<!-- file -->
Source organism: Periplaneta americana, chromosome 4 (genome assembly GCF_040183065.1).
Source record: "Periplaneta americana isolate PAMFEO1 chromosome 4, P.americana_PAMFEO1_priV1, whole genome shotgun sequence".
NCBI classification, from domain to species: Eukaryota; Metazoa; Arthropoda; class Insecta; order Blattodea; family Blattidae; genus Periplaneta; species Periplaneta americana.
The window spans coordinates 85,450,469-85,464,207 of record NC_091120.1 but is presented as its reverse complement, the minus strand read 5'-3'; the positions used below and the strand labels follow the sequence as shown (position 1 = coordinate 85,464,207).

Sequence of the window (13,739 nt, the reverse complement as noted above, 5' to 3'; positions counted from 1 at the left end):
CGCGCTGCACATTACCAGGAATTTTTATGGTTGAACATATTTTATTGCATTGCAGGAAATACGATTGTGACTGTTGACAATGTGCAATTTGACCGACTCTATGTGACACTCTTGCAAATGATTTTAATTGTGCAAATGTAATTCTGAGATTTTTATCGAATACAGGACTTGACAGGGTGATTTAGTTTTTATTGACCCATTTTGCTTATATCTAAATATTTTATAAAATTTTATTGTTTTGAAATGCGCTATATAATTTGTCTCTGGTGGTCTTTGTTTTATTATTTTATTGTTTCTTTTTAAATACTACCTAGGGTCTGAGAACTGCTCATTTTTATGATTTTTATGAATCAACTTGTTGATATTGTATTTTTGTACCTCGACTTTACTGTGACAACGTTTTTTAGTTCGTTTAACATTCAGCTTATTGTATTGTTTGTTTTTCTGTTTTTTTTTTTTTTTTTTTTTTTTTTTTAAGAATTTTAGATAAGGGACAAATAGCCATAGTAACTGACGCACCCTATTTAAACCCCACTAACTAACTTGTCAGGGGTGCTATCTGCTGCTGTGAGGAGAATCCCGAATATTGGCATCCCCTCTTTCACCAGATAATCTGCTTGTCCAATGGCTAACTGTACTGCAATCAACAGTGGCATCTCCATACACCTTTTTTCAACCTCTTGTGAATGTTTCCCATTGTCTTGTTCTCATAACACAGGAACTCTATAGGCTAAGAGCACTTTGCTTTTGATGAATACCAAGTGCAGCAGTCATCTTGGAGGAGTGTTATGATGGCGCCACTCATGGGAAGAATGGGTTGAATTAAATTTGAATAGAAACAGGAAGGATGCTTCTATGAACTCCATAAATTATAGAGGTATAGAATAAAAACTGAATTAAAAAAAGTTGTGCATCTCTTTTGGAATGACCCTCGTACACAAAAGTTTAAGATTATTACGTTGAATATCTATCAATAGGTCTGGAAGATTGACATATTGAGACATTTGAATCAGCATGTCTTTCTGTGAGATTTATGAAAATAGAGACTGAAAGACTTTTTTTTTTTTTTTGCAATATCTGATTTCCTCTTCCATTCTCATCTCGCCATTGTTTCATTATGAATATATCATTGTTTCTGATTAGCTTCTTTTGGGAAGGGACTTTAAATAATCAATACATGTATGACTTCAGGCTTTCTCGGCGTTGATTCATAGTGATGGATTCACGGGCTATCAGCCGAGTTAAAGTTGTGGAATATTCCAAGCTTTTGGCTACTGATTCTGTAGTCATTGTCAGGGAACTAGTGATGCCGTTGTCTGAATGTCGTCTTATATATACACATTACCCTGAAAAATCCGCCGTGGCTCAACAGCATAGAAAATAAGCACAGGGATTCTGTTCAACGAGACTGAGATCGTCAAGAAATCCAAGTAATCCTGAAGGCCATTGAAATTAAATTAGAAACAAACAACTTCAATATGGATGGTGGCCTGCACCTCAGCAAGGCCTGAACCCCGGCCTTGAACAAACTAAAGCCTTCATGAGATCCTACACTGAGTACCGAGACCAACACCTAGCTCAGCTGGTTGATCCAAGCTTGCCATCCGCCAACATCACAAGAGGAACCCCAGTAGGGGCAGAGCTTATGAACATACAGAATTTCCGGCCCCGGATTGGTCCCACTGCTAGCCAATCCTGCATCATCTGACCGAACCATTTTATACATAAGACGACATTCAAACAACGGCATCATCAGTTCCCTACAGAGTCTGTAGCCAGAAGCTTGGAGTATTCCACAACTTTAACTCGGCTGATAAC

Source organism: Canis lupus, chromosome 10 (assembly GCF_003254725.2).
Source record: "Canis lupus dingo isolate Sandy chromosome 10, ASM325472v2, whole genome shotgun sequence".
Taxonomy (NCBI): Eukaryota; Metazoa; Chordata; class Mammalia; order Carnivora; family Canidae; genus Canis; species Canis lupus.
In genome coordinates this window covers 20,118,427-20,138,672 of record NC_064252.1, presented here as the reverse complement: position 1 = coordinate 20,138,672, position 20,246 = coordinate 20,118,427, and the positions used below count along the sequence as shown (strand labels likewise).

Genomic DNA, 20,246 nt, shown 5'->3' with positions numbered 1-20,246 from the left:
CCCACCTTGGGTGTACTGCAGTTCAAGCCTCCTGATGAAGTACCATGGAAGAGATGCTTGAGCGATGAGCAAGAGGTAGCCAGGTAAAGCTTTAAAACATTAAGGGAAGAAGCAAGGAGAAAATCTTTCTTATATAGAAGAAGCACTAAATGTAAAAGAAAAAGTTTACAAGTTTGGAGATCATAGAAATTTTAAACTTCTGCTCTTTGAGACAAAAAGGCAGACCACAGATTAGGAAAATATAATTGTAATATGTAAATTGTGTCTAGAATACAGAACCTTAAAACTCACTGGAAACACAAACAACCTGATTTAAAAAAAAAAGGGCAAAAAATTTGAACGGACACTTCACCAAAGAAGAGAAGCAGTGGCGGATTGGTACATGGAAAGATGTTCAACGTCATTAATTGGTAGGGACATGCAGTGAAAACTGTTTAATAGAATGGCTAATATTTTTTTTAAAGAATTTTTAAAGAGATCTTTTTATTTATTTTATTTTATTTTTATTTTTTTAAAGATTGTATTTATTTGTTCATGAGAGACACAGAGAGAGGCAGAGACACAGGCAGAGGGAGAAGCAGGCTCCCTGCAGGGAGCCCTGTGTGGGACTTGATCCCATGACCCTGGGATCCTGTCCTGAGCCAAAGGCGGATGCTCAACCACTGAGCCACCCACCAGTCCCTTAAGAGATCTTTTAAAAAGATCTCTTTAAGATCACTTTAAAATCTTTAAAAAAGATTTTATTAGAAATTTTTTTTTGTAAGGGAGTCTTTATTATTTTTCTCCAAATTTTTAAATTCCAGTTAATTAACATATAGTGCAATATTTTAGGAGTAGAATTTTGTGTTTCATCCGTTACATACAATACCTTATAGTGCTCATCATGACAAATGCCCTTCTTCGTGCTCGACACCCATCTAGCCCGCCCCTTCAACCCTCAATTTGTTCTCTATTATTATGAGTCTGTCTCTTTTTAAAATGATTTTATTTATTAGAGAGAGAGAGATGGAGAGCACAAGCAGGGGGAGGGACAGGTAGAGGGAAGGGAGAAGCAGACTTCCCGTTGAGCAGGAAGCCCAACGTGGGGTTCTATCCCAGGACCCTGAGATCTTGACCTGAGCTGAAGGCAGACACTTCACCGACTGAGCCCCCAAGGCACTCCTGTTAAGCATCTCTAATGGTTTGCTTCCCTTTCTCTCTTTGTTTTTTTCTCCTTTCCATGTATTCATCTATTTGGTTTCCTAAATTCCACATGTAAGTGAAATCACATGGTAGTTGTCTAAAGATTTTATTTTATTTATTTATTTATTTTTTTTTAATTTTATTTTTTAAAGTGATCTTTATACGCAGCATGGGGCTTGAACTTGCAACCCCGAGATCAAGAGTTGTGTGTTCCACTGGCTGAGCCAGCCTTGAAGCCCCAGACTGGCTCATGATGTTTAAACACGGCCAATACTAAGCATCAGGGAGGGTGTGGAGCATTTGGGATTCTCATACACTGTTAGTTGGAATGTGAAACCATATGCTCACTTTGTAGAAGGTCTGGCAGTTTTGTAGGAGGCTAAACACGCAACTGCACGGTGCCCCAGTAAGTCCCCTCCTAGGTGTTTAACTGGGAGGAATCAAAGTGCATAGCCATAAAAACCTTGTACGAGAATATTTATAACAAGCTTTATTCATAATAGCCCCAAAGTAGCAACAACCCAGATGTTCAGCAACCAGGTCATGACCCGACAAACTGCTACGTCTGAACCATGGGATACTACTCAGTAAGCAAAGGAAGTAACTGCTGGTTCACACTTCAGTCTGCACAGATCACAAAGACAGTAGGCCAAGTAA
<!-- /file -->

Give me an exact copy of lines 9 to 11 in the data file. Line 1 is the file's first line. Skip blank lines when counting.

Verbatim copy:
Taxonomy (NCBI): Eukaryota; Metazoa; Chordata; class Mammalia; order Carnivora; family Canidae; genus Canis; species Canis lupus.
In genome coordinates this window covers 20,118,427-20,138,672 of record NC_064252.1, presented here as the reverse complement: position 1 = coordinate 20,138,672, position 20,246 = coordinate 20,118,427, and the positions used below count along the sequence as shown (strand labels likewise).

Genomic DNA, 20,246 nt, shown 5'->3' with positions numbered 1-20,246 from the left: